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1026Re: [ScorbotUserGroup] Re: Arduino Control of Scorbot

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  • Keith Mc
    Jan 4, 2014
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      Walker Archer {warcher1@...} wrote:
      > I see what you're saying now.
      > I very much underestimated the number of ports I'm going to need.
      > The L298N board needs one PWM {bit} for the enable pin and
      > two digital {bits} for the input pins.
      > So 3 {bits} per motor... a total of 15 ports just for the motors.
      > That almost leaves nothing left to read the limit switches and encoders.
      > I'll have to build this with a Mega.

      Actually, if you are building your own shields for the L298 interface,
      you can get away with a LOT less pins than (N*3) for N motors.
      (Summary - It will become "N+3", which I will describe momentarily...)

      On a L298, there are two full H-bridges. For each one:
      - The "In1" pin determines which way the "left side" of the bridge pulls (1=up, 0=down).
      - Similarly, the "In2" pin controls the "right side" of the bridge (up or down)
      For any motor straddling the two halves, the combination of the
      In1 and In2 pins either set a direction to run, or a "brake" mode.
      - Each of the two ENABLE leads is logically ANDed to all four
      MOSFETS on one bridge. Once the direction/mode is set, it
      is then used for On, Off, or PWM speed control.

      So... Instead of using lots of I/O leads, you can shift the
      data for an ARBITRARY number of In1 and In2 sets by
      simply using one of more SIPO shift registers (with an
      output latch) tied in series. You then tie the In1 and In2
      lines from each H-bridge to the various outputs along
      the shift register chain.

      The entire "direction/mode" chain is now controlled by
      just 3 bits of output on the micro -- DATA, SHIFT, and LOAD.
      (The motor ENABLE lines are still controlled by individual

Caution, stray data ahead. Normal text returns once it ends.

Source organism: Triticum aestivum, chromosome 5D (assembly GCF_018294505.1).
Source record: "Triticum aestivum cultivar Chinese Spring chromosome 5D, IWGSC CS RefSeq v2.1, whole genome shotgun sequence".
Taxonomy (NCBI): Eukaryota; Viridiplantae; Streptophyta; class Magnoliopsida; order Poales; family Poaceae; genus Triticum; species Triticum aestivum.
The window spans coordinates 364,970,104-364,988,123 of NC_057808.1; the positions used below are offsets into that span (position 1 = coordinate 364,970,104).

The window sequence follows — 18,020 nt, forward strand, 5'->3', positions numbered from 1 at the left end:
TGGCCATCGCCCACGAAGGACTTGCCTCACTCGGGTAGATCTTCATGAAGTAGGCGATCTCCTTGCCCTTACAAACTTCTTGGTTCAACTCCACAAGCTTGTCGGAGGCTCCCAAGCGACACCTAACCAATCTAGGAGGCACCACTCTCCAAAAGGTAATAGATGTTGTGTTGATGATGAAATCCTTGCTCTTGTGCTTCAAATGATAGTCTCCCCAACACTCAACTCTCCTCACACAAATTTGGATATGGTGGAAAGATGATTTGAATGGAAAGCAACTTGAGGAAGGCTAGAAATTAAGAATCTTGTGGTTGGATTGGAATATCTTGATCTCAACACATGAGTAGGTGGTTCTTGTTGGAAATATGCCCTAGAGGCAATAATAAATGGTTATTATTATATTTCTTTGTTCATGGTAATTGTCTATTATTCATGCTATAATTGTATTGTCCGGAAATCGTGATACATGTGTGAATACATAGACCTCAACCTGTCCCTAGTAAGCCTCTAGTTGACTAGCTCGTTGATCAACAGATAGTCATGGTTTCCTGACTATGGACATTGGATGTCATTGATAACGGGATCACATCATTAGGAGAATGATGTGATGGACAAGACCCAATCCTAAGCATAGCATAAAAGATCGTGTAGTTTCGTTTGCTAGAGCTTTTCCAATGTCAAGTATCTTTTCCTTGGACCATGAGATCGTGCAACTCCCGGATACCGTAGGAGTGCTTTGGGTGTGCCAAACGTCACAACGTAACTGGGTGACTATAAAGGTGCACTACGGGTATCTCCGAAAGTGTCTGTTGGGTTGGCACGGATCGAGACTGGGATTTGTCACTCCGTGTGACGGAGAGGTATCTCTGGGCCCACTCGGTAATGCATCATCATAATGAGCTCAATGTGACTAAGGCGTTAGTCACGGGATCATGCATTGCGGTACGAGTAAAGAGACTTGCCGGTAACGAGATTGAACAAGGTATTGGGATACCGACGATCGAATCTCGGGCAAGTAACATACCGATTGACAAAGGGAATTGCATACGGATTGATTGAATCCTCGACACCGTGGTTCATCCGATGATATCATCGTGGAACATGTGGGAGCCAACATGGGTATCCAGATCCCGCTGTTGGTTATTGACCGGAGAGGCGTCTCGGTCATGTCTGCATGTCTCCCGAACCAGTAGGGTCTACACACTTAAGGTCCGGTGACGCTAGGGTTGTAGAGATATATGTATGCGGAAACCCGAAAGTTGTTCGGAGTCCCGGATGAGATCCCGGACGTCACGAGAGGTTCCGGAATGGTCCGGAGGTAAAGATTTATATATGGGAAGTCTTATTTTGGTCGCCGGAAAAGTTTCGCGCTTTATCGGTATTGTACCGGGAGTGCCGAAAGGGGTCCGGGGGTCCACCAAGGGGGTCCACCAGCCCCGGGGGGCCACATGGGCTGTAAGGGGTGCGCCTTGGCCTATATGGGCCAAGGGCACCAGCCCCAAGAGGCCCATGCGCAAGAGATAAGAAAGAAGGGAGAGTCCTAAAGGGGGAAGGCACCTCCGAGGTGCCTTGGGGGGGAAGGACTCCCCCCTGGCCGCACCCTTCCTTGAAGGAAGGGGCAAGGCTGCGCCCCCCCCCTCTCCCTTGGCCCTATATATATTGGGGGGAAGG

output bits, as before.)

      To use it: create a subroutine to pack up all of the
      directional "mode" data for all motors into a long word,
      and shift it out serially through the register chain
      with DATA and SHIFT.
      Once everything is sent, you hit LOAD to present
      the entire data set to the various L298s "as an Update".
      This sets the current direction (or "brake") mode for each motor.

      You now run the various Enables with either 0=stop, 1=full_on,
      or pulse each one with the PWM for that partial motor's speed.

      Whenever you wish to change any one of the motor's directions,
      you clock a new set of direction data through the registers again,
      and hit LOAD, as before to save and present it to the L298s.

      Note that this entire write ritual is done by calling an "update"
      subroutine, which is written ONCE.

      NOW... Instead of needing (N*3) bits to control N motors,
      it only require (N+3) bits, and you get exactly the same
      full behavior control as before. That's a LARGE savings
      in micro outputs bits, for a couple of bucks in chips!

      ...BTW, given a fast enough micro (and a bit more external
      logic), there are similar tricks for saving leads on multiple encoders.

      Taken together, you may be able to reduce the needed I/O
      bits enough to port this to a much smaller I/O micro version.

      Does this make sense, or will I need to present a link
      to a schematic somewhere?

      - Keith Mc.
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